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e. 1. Assessment of Need. Provide an assessment of the unique needs of farmworkers in the area based on past and projected agricultural and farmworker activity in the State. Such needs may include but are not limited to: employment, training, and housing.

Current Narrative:

In 2020, there were an estimated 24,000 Idaho farms producing 185 commodities. Idaho’s crop farming is integrating technology and automation as labor force shortages have been a reality in agriculture for decades. Round-up ready sugar beet seeds have freed up hand hoeing and thinning. Precision agriculture has improved and sped up the drilling/planting of seeds utilizing the Global Positioning System to keep rows straight and alleviate human error. Precision agriculture also refers to tracking the amount of water in the soil to enhance efficiency in irrigation. Programmable pivots have reduced some of the labor needed to move irrigation lines. 

Idaho’s top five labor-intensive crops are potatoes, sugar beets, hay/grain, onions, and corn, primarily because many workers are still needed for irrigation and harvest. In addition to these, there is large production of peas and lentils in north-central Idaho, and hops production has increased dramatically across the U.S. and Idaho, driven by the popular craft beer industry. Since 2000, hops acreage under production across the U.S. increased by 62% (Source: NASS) while Idaho’s acres under production tripled. The northern and southwestern regions of the state have witnessed growth in hops that require hand-stringing, mowing, and pruning. 

Nursery operations are another important agricultural activity, mainly the production of ornamental trees in north Idaho. Nursery and landscape flowers and shrubs are raised in greenhouses across southern Idaho requiring hand labor for planting during months not normally reserved for agriculture.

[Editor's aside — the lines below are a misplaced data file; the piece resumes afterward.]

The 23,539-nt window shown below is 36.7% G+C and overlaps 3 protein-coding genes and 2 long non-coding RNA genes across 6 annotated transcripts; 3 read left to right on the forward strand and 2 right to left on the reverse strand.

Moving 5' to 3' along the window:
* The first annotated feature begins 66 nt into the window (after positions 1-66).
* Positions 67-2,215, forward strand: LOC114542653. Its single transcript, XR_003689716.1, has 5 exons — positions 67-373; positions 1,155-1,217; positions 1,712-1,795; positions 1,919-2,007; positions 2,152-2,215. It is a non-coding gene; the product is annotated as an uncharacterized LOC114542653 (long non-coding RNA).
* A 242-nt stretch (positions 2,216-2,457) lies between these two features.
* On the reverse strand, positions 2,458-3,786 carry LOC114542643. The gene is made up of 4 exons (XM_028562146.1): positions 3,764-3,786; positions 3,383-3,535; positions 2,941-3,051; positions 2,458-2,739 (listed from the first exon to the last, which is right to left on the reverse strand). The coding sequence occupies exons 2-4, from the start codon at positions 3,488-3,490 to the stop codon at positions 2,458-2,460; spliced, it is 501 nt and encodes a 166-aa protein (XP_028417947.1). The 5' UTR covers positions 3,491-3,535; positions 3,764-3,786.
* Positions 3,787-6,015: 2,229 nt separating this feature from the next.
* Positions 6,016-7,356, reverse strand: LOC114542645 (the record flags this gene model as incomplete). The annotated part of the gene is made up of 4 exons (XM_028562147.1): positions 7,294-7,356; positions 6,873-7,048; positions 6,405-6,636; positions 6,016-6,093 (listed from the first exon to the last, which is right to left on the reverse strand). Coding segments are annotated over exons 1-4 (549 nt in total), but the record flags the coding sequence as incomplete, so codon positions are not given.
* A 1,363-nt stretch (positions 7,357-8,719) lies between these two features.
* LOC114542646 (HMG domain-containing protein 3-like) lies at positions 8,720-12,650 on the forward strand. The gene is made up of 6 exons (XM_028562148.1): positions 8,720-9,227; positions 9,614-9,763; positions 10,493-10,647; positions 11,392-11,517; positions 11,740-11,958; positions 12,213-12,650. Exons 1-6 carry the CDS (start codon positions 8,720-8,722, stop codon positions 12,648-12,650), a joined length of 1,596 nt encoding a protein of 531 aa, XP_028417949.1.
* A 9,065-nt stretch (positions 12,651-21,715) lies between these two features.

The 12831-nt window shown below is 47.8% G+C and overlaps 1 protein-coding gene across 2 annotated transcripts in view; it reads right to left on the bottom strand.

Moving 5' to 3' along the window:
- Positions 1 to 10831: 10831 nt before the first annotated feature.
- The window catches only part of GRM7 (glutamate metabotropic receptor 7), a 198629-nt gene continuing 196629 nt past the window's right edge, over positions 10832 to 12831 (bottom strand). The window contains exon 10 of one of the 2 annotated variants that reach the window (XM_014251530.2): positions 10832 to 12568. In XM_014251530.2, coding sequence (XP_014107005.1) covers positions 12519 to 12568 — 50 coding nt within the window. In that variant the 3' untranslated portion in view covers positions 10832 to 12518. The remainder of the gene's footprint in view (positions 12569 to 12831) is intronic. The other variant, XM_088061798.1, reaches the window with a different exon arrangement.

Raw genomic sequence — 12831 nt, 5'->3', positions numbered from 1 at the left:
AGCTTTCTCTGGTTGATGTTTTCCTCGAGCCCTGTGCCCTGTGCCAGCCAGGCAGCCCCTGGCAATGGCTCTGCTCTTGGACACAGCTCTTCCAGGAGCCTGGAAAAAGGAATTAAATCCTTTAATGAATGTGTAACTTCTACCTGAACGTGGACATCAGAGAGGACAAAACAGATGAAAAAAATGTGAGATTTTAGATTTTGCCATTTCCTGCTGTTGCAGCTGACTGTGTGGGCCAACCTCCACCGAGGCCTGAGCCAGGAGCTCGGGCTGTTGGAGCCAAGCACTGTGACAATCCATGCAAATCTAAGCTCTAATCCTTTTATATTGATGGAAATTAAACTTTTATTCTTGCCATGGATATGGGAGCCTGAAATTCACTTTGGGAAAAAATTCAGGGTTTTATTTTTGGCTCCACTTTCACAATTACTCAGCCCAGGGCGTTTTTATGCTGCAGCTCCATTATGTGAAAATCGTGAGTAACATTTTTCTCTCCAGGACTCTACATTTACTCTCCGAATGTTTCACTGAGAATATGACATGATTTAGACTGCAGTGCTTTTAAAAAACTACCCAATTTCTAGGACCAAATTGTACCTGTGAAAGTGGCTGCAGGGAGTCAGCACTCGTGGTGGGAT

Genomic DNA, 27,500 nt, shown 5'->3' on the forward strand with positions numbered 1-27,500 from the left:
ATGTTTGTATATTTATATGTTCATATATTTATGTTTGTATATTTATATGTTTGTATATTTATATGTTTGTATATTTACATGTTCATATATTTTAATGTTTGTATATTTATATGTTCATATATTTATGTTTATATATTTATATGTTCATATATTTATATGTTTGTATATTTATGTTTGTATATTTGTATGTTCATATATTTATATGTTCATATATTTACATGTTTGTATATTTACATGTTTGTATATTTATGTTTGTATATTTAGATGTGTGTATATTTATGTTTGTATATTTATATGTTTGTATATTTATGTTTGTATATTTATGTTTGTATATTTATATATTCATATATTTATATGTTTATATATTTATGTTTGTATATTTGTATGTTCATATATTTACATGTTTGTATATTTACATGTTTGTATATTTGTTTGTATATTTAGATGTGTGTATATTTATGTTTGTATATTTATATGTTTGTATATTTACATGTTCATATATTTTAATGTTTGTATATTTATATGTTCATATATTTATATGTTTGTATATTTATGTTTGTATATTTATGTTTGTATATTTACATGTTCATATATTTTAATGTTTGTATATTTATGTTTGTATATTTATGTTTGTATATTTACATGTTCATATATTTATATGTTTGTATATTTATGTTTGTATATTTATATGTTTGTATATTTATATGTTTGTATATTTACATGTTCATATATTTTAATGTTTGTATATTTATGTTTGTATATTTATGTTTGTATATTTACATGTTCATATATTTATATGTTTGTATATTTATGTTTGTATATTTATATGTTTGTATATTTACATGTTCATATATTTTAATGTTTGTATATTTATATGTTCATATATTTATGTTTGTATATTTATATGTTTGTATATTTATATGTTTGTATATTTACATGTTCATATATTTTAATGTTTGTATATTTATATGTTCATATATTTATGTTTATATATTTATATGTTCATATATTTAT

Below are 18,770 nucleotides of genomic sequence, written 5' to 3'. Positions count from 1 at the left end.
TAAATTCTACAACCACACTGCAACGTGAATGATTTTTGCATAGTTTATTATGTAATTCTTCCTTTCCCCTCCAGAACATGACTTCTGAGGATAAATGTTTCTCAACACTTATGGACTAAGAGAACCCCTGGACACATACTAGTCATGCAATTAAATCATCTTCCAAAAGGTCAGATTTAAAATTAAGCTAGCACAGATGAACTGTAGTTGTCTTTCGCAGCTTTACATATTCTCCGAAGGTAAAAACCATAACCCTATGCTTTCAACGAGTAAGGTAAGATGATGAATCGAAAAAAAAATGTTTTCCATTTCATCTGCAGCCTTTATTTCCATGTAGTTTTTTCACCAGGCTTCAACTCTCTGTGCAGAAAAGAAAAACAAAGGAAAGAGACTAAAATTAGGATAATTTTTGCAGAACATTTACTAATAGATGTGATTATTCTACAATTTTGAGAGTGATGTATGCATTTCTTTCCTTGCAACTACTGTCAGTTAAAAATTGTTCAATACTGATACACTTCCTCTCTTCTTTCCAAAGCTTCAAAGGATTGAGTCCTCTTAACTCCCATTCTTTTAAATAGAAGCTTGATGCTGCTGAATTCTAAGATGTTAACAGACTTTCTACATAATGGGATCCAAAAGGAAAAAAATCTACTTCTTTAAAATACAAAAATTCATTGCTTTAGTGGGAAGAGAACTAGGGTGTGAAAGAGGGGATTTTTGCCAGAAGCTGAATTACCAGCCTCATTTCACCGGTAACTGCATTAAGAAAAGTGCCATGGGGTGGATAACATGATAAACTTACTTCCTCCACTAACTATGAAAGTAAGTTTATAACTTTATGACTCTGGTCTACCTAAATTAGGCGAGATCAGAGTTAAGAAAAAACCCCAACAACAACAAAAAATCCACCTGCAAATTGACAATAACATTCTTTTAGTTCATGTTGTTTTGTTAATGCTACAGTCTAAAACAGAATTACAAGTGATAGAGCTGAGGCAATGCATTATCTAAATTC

The dairy industry, concentrated in south central Idaho, has skyrocketed since the 1980’s when California enacted environmental laws causing dairy operators to relocate operations to states with less onerous oversight. Many large dairy operations produce their own hay and forage needing both seasonal workers for irrigation, equipment operation and harvest but also year-round milking and feeding operations. The dairies milk three times a day requiring relief milkers to ensure reliability.

In 2020, Idaho led the nation in the production of potatoes, barley, food-size trout, and peppermint. Idaho’s sugar beets and hops were ranked second nationally while alfalfa hay, cheese and milk were ranked third. Onions, spring wheat and lentils were ranked fourth nationally.

Idaho’s need for an agricultural labor force has remained steady and has been a high-demand industry for decades but lacks supply due to its seasonality, hard physicality of the job requiring overtime during growing season, lower wages and dismal benefit packages. The projections provided by the Idaho Department of Labor’s (IDOL) Research & Analysis Bureau show the need for agricultural workers is approximately 62,600 during the peak of the agricultural season.